nociceptor


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nociceptor

 [no″se-sep´tor]
a receptor for pain, stimulated by various kinds of tissue injury. adj., adj nocicep´tive.

no·ci·cep·tor

(nō'si-sep'tŏr, -tōr),
A peripheral nerve organ or mechanism for the reception and transmission of painful or injurious stimuli.
[noci- + L. capio, to take]

nociceptor

/no·ci·cep·tor/ (-sep´ter) a receptor for pain caused by injury, physical or chemical, to body tissues.nocicep´tive

nociceptor

(nō′sĭ-sĕp′tər)
n.
A sensory receptor that responds to pain.

nociceptor

[nō′sēsep′tər]
a somatic and visceral free nerve ending of thinly myelinated and unmyelinated fibers. It usually reacts to tissue injury but also may be excited by endogenous chemical substances.
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Nociceptors

nociceptor

Pain receptor Neurology Any of a class of periarticular and mucocutaneous sense organs and neural receptors–eg, reflex loops for reception and response to pain; located primarily in the skin or viscera, nociceptors respond to chemical, mechanical, or other stimuli

no·ci·cep·tor

(nō'si-sep'tŏr)
A peripheral nerve organ or mechanism for the reception and transmission of painful or injurious stimuli.
[noci- + L. capio, to take]

nociceptor

a receptor in the form of a naked dendrite which reacts in response to a pain stimulus.

Nociceptor

A nerve cell that is capable of sensing pain and transmitting a pain signal.

nociceptor

peripheral nerve ending, specific for appreciation and transmission of painful or noxious stimuli

no·ci·cep·tor

(nō'si-sep'tŏr)
Peripheral nerve organ or mechanism for the reception and transmission of painful or injurious stimuli.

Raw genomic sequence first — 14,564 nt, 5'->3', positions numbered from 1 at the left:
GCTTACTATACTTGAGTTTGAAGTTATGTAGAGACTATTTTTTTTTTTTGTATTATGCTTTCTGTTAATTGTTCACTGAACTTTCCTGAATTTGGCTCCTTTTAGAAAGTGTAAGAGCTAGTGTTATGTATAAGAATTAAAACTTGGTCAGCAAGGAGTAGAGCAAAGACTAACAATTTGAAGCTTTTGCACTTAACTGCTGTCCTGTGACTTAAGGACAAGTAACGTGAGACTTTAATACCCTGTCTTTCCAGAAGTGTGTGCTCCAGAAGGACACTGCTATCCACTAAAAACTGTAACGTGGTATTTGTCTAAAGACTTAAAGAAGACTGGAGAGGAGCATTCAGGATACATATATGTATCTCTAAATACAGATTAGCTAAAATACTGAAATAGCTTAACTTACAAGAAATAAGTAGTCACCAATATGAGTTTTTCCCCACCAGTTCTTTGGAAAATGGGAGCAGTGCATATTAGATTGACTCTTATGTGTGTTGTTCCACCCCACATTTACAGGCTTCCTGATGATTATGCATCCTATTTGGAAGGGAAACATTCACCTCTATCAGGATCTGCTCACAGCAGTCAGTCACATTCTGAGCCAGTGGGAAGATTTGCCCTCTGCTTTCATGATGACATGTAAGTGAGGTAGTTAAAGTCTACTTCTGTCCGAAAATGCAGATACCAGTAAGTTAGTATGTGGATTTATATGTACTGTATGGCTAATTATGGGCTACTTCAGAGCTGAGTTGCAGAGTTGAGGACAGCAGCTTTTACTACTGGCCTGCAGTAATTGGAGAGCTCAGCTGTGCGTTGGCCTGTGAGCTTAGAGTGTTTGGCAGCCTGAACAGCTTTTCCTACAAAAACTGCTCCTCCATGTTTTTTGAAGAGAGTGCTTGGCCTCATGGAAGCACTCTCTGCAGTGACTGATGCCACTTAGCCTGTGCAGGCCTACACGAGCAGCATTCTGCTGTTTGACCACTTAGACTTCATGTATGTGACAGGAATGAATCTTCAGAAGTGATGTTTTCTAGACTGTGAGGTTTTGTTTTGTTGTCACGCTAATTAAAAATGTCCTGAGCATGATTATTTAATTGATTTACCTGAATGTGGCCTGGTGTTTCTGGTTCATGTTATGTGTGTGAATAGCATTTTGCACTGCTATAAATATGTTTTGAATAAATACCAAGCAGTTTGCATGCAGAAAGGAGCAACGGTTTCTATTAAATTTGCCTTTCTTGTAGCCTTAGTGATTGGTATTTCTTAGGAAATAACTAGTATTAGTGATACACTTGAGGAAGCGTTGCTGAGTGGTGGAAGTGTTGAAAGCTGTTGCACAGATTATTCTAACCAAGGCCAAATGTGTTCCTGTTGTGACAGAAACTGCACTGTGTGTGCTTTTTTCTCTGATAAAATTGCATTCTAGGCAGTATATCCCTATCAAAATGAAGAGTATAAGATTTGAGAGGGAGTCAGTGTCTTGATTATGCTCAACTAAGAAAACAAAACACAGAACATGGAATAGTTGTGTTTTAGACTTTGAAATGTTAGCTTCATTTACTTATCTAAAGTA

[noci- + L. capio, to take]

nociceptor (nō´sisep´tər),

n somatic and visceral free nerve endings of thinly myelinated and unmyelinated fibers. They usually react to tissue injury but also may be excited by endogenous chemical substances.

nociceptor

a receptor that is stimulated by injury; a receptor for pain.
References in periodicals archive ?
Nociceptors convert the stimuli (which can be mechanical, thermal, or chemical) to electrical signals {transduction), which trigger action potentials.
In particular, scientists believe that nociceptor cells release the peptide to trigger the cord nerve cells that pass pain signals on to the brain.
Inflammatory mediators can both trigger the nociceptors directly and also sensitise them to other stimuli.
Nociceptors are sensitized during inflammation, their ionic properties are altered and their firing characteristics changes.
Not all visceral organs have nociceptor innervation.
The ITT (intent to treat) population was comprised of a mix of subjects in which about half had little or no nociceptor preservation and therefore the pooled results were not significant.
It also remains to be confirmed that proprietary ginger preparations are clinically useful to alleviate osteoarthritic or other pain, although there is no doubt that ginger constituents interfere with the inflammatory cascade and the vanilloid nociceptor.
Duarte LD, dos Santos IR, Lorenzetti BB, Ferreira SH (1992) Analgesia by direct antagonism of nociceptor sensitization involves the arginine-nitric oxide-cGMP pathway.
The licking time of the formalin test showed biphasic responses; the early phase (0-5 min) was mediated by the central effect via direct stimulation of the nociceptor and releasing substane P or bradykinin, and the late phase (15-40 min) was mediated by the peripheral effect via release of some chemical transmitters (e.
These pain-blocking drugs, called "Selective Nociceptor Blockers," have the potential for blocking pain sensation without having side effects due to action in the brain.
1) Pain sensation typically occurs because of activation of nociceptor afferent nerves by actual or potential, tissue-damaging stimuli.
Affected people are missing some nociceptor fibers that carry pain signals to the brain, the researchers found.